Why Are Men Surprised by Breakups?
Over the years I’ve dated men who’ve ogled other women. Actually, only four men behaved that way, most weren’t so rude. When I told them their behavior bothered me, it had no effect. One responded, “Someday you’ll have a breakthrough and get over it.”
Instead of breakthroughs, I broke up with each of them. They all were shocked.
Sometimes the surprise happens differently, as when men “hear” me say that I like what I don’t.
When I was in college at BYU some of the students believed that although Mormons no longer practice polygamy (only “Mormon Fundamentalists” do) polygamy was the way of Heaven. (A religious instructor told me this was folklore and not theology. I haven’t been to church in years and don’t know what the common view is now.)
Still, I heard men say they couldn’t wait to have many wives up in Heaven. Put off, I asked men how they felt about polygamy. I told one man that it pissed me off. But projecting his own interest onto me, he was certain that I was as intrigued by the idea of heavenly threesomes as he was. Perhaps he got his sex ed from porn? I was mystified. He was surprised when I broke off our relationship.
Breakups can be harder on men than on women. Partly because men are more likely to be surprised.
Why are they so often surprised?
The male role seems to be in play. Men are less relationship-oriented, so they are less likely to monitor their relationships. Men learn that they’re not supposed to listen to women. Not helpful! Taught to constrain their emotions, men are less able to read the emotions of others.
Women are commonly objectified, too. When men see women as objects, sex toys that exist for their pleasure, men don’t experience women as having feelings. They lack empathy and can’t feel women’s pain.
Additionally, men often have more power in society and in relationships. How could this hurt them?
The Wall Street Journal recently reported studies showing that power decreases empathy.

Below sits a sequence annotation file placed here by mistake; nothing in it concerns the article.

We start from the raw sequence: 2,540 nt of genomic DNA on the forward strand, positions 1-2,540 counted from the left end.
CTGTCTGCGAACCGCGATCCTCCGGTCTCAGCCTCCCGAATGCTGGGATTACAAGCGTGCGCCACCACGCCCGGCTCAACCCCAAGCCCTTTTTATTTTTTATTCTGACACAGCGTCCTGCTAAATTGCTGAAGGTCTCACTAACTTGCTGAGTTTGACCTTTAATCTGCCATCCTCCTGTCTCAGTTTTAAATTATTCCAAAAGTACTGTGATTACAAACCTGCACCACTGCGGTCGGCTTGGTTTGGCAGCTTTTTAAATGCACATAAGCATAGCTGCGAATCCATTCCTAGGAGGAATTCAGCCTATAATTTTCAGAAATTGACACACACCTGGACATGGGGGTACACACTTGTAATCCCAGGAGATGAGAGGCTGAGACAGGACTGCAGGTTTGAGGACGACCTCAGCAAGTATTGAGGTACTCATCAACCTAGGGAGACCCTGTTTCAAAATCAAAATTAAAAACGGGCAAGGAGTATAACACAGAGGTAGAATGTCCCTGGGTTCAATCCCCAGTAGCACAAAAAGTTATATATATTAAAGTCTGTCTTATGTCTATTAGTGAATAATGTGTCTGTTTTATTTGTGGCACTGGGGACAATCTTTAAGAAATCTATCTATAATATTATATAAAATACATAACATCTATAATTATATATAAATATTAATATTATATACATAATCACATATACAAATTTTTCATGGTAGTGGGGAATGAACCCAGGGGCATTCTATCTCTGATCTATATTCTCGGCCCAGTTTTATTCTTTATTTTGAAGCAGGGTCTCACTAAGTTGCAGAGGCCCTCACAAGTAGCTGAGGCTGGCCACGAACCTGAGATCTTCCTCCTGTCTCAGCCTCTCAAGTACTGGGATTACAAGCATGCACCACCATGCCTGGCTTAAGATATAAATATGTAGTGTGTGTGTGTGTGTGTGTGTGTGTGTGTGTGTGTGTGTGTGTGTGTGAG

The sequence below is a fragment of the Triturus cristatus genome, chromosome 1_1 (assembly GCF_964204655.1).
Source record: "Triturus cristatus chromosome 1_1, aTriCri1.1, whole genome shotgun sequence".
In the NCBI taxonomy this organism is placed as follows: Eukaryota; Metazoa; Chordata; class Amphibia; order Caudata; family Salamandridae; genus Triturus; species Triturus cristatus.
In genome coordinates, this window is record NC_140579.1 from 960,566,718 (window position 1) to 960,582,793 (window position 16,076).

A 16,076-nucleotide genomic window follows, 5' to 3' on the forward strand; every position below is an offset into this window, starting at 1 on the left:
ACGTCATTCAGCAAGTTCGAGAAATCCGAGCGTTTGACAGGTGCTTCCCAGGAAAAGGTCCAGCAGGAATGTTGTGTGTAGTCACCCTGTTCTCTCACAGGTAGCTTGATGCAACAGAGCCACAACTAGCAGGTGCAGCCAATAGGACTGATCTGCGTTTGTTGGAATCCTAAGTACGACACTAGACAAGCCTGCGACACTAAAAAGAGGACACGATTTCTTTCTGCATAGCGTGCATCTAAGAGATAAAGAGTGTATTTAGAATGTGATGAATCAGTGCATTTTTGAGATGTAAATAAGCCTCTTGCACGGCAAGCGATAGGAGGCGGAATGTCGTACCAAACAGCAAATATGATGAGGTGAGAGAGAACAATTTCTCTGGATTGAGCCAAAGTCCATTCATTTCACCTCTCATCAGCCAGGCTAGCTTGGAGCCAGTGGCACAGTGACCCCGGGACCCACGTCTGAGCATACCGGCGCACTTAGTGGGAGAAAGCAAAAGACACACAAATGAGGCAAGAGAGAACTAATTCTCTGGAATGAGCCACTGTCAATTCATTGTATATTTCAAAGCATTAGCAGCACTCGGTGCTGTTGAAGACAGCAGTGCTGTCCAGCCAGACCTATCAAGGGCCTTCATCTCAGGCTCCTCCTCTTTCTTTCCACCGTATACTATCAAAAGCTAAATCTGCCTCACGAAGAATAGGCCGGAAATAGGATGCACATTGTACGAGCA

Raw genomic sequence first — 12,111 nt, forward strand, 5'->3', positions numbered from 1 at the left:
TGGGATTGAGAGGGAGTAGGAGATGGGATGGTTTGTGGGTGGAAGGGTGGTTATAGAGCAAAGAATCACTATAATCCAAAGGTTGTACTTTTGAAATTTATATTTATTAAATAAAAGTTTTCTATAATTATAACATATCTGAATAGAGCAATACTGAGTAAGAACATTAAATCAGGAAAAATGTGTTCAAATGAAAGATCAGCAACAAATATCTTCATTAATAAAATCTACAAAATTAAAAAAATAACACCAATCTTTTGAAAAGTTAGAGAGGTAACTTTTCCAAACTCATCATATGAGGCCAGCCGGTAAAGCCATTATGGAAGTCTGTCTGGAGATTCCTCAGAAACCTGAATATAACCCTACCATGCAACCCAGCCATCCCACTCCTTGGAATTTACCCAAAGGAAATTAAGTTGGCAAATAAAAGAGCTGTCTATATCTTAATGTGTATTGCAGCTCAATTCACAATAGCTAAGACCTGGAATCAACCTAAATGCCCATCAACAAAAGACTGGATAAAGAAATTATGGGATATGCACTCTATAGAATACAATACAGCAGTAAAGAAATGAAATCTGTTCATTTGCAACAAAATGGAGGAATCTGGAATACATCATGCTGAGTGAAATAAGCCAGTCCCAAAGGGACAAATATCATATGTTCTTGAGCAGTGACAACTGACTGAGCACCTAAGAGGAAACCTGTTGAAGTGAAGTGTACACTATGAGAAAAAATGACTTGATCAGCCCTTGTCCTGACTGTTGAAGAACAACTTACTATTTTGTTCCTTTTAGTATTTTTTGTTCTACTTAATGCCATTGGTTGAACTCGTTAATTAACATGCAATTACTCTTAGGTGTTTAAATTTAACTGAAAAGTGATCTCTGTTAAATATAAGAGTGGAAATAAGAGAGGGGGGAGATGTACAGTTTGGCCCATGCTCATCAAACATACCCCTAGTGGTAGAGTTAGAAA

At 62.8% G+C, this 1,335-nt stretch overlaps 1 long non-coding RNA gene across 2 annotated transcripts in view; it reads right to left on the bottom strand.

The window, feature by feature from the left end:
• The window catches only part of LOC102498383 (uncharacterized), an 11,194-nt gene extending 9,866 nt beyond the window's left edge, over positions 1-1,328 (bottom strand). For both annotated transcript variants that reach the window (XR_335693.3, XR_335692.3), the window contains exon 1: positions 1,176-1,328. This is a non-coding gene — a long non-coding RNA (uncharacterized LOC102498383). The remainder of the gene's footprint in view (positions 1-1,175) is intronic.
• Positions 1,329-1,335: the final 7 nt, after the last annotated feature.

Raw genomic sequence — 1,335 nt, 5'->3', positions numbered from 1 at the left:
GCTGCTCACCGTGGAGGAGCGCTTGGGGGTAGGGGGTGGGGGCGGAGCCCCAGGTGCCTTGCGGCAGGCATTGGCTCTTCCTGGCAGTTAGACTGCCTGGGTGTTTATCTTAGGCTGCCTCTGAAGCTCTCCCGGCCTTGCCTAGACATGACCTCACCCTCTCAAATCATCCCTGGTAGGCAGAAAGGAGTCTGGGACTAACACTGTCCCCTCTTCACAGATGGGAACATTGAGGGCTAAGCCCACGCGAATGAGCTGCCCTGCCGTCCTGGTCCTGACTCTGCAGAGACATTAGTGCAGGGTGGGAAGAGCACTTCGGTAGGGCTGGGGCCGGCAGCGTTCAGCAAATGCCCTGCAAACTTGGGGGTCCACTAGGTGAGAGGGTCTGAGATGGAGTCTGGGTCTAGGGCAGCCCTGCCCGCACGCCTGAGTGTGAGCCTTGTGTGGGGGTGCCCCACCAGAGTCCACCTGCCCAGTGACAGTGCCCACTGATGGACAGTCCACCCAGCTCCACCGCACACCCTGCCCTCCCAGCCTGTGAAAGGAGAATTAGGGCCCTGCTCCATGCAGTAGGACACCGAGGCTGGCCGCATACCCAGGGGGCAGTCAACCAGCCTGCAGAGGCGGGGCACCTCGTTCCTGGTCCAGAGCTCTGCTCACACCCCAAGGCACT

People moving up the ladder of success are typically considerate, outgoing, agreeable and extroverted. Nice “guys” do finish first.
But once in power, things change.
One researcher compared the effect to brain damage, saying that people who hold a lot of authority can behave like neurological patients with damaged orbitofrontal lobes, an area of the brain that’s crucial for empathy.
I’m not saying all men behave this way, but it’s an interesting observation.
Still, the scales of power are tipped in men’s favor, often because it feels natural and normal to many men and women. So it’s interesting that even limited experiments, like asking people to describe a time when they felt powerful, could make them more egocentric.
Power keeps people from hearing points of view that differ from their own. So when a woman says she’s unhappy, and her partner feels she shouldn’t be, he may not sense her suffering even as she tells him about it.
Power diminishes empathy. Lacking empathy, some misread their partner’s feelings.
Then its surprise! Bye, bye baby.
Women, if you’re having issues, perhaps this will help you to understand what’s going on. Maybe you can have a conversation (if he’ll make an effort to talk to you.)
Men, if you want to keep your relationships strong, recognize women as full partners. Be attuned and listen to them. And be empathetic and alert to your partner’s emotions.
Elizabeth Rider. Our Voices. Wadsworth. 2000
Jonah Lehrer. The Power Trip.” Wall Street Journal. August 14-15, 2010